| St John's Cathedral, Mthatha|
Anglican Church of Southern Africa
The Diocese of Mthatha is a diocese of the Anglican Church of Southern Africa in the Eastern Cape province of South Africa. Before 2006 it was known as the Diocese of St John's. The diocese currently has 96 parishes, and the current Bishop of Mthatha is Sitembele Tobela Mzamane.
Anglican Diocese of Mthatha Wikipedia
When the Diocese of Grahamstown in the south under Bishop John Armstrong, and Diocese of Natal in the north-east under Bishop John William Colenso were founded, they each included part of an area which in 1872 became the diocese of St John's.
Bishop Henry Callaway was consecrated in Edinburgh in 1873 as the first bishop of the diocese. In Bishop Callaway's new diocese, apart from the mission station he started at Clydesdale, there were five or six other centres of missionary work. The oldest being St Mark's. The first part of Callaway's work was spent trying to find the best way to organise the diocese. The chief problem was to link Clydesdale with the St Mark's group in the south. He first attempted to establish the See at Clydesdale, which was too far north, and then at St Andrew's, not far from Lusikisiki, which turned out to be inaccessible except by sea. He finally settled on a place on the Mthatha River. A town sprang up around the bishop's mission station and Pro-cathedral.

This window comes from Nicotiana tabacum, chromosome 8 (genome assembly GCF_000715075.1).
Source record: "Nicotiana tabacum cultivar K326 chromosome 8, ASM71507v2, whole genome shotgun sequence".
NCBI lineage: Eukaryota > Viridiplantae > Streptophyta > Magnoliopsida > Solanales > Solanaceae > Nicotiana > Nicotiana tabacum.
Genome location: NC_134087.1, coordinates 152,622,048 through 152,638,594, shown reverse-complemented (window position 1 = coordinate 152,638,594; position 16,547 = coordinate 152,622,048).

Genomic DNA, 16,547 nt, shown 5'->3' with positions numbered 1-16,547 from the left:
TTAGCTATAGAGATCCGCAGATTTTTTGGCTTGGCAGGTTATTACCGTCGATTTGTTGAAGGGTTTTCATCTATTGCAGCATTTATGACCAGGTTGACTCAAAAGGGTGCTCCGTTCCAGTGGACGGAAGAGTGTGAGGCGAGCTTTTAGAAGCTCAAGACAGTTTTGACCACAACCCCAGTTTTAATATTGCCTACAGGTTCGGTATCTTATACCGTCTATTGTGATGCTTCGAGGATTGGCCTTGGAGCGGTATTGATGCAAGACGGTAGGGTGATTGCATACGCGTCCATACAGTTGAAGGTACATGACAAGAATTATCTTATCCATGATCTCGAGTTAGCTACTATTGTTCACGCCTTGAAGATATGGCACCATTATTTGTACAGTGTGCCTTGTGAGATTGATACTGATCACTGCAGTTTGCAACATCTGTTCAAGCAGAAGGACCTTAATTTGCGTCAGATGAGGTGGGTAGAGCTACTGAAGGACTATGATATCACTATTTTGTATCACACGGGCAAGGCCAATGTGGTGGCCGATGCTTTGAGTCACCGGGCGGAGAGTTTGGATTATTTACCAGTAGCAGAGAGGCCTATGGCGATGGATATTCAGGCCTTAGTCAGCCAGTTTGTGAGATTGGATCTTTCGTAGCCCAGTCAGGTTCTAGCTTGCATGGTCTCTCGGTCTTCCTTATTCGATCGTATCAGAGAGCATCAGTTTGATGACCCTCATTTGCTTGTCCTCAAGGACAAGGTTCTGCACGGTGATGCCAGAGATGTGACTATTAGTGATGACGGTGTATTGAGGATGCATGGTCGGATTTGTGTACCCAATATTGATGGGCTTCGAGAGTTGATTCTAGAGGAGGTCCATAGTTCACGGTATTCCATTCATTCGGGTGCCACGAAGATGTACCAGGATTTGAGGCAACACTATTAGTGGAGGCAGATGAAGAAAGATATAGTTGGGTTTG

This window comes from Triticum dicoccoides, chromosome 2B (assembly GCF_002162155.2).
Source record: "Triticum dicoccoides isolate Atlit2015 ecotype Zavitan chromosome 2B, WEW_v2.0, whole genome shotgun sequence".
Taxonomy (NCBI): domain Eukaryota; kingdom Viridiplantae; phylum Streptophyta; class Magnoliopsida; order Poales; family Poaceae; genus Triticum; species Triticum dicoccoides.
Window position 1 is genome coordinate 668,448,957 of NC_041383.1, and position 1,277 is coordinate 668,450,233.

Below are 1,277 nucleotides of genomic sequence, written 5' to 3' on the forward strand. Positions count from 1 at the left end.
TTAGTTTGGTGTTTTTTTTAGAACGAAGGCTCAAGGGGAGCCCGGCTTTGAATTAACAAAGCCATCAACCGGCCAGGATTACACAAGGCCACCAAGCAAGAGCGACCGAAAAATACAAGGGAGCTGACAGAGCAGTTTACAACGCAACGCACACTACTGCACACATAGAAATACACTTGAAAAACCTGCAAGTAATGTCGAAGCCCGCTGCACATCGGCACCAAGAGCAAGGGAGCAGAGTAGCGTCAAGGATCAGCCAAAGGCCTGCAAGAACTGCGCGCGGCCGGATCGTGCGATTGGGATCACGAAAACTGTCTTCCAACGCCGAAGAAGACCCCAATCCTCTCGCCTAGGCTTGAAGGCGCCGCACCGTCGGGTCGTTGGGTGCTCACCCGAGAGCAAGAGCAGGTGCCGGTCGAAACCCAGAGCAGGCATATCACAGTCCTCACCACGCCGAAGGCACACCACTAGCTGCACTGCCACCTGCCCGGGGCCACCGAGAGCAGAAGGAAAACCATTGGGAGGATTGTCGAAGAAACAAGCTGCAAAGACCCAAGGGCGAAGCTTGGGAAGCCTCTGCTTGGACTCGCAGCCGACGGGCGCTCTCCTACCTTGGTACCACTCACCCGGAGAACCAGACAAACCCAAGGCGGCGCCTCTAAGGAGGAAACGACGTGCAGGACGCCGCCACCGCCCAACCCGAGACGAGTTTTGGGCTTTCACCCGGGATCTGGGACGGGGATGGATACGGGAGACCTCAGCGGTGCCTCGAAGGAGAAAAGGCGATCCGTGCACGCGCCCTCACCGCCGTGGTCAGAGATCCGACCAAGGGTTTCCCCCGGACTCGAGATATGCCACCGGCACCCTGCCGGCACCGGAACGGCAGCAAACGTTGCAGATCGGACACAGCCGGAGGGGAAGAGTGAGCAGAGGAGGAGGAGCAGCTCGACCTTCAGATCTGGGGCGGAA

The first Pro-Cathedral of the diocese was built of wood and iron and was also the first church in Mthatha. It could seat a congregation of 250. It was dedicated at the Diocese of St John's second synod on 24 June 1876.
By the turn of the twentieth century a stone-built cathedral had been erected on the top of a hill leading to the administrative and commercial centre of Mthatha. George Fellowes Prynne was the architect and originally designed an impressive looking cathedral. His plan shows a cruciform church, with a nave 147 feet in length, by 36 feet in width, divided into 7 bays. The chancel is 67 feet long by 30 feet wide. The north and south transepts from chapels accommodating 189 and 146 people respectively. East of the chapels are the vestries and organ chamber, the latter being over the clergy vestry, and speaking into the south chapel and chancel. Only the nave was completed, which is the present cathedral of St John the Evangelist.
In 2010 the southern part of the diocese, around Ngcobo and Butterworth, was separated and constituted as the new Diocese of Mbhashe.
The diocese assumed arms around the time of its inception, and had them granted by the College of Arms in 1954 : Azure, Saint John the Evangelist Argent holding a chalice Or.